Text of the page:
Jean Ramirez DEAD By Suicide: Rays Bullpen Catcher Dies At 28
Rays bullpen catcher Jean Ramirez died by suicide, in keeping with his spouse Karen.
She posted on Facebook that he shot himself Friday evening in entrance of members of the family at their residence in Davenport, Fla., close to Orlando. He was 28. The Rays didn’t instantly supply remark or affirmation of the loss of life. Ramirez left behind two younger sons, ages 4 and 6.
Karen Ramirez wrote that she had turn out to be involved when her husband didn’t come to select up their children Friday night after his day job on the Rays’ spring coaching facility in Port Charlotte, Fla., the place he additionally ran a baseball clinic for youngsters each weekend. Her brother-in-law went searching for Jean at his mom’s home. He discovered Ramirez within the storage with a gunshot wound to the top. Jean was taken to a hospital in close by Leesburg, Fla., however died early Saturday.
“He loved being around kids,” Karen wrote in her submit. “He would always help anyone that needed help or ask if he could pray for them.”
Karen Ramirez wrote that her husband had been battling melancholy just lately. “He was so full of life, love, and always ready to help anyone in need,” she mentioned. “He was a happy-go-lucky and an amazing man.”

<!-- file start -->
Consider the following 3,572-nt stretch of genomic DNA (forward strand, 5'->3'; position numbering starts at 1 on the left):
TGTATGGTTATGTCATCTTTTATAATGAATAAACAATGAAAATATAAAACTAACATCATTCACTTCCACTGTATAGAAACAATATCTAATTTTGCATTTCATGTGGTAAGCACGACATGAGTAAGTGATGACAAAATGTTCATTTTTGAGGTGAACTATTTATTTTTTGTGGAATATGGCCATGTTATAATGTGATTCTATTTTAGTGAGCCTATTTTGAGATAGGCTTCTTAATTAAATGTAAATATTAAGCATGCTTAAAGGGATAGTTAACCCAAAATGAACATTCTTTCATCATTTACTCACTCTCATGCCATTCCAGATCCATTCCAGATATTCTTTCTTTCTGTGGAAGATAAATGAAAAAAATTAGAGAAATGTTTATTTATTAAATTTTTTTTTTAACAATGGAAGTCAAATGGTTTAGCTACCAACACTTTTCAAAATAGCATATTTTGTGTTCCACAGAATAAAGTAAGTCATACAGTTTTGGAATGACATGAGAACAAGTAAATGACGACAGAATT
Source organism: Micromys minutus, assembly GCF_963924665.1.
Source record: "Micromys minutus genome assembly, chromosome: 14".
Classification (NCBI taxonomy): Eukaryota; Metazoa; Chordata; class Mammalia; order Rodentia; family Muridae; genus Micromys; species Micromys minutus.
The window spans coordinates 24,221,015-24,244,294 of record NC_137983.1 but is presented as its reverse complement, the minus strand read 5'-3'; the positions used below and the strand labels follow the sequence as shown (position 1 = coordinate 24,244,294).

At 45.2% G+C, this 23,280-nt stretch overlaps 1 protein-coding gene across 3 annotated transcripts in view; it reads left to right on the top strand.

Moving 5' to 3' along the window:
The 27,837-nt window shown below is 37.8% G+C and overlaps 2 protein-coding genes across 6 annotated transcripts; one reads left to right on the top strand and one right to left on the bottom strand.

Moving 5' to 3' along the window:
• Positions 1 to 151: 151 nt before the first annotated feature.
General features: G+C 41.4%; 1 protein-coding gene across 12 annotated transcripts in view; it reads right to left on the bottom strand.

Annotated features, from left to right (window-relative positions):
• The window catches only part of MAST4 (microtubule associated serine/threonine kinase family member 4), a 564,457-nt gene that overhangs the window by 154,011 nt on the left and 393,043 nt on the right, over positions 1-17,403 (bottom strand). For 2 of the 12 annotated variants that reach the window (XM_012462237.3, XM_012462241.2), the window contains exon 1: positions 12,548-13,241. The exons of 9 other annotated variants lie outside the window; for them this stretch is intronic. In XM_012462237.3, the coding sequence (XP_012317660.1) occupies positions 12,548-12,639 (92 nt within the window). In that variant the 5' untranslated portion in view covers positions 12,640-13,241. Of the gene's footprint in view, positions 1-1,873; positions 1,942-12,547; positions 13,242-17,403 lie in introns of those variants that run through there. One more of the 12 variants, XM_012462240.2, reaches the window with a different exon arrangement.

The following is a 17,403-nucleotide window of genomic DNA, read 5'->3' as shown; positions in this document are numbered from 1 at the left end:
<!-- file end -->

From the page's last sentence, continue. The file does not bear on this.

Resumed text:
Jean Ramirez spent the previous 5 seasons as a bullpen catcher for the Rays. Before that, he labored with the Astros, Cubs, and Marlins organizations. The Washington Nationals launched him in 2012 throughout spring coaching, although the staff issued an announcement calling it “a terrible accident.” Police instructed Karen Ramirez that Jean had by accident shot himself whereas dealing with his gun.
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Jean was born in Miami to Cuban mother and father earlier than they moved again to the island when he was 6 years outdated. He returned to the U.S. at 16, graduated from highschool in Dade City, Fla., and went on to review at St Petersburg College.
He performed catcher for his hometown Pasco High School Terriers, the place he additionally coached earlier than being signed professionally by the Astros out of school. He started working as a bullpen catcher with Houston in 2009. He had his personal baseball coaching enterprise referred to as J/R Baseball on Facebook.
“Jean was a great guy,” former Astros coach Alex Cintron instructed the Tampa Bay Times . “He’s worked with me for four years, so I knew him for five years and he always did his job professionally.”
A Pasco High graduate instructed the Times that Ramirez helped her enhance her swing when she was a pitcher in highschool, giving up softball after she graduated to give attention to his personal coaching firm.
“He taught me how to do so many things,” mentioned Tanner English, who’s now a junior at Florida State. “I know he worked with kids because he had two little boys. He was amazing, always smiling and laughing.”
“I remember how much he loved my kids,” Karen Ramirez wrote in her Facebook submit. “His boys were his world. He was a great father and an amazing husband.”
Cintron instructed the newspaper that Jean additionally beloved to fish and spend time together with his spouse, their two kids and his mom, who he lived with.
“He was a positive person,” Cintron mentioned .”It’s laborious to consider what occurred.”
Karen Ramirez wrote that she has arrange a Gofundme account to boost funds for her husband’s funeral. A memorial service is deliberate for Saturday evening at Pasco High.
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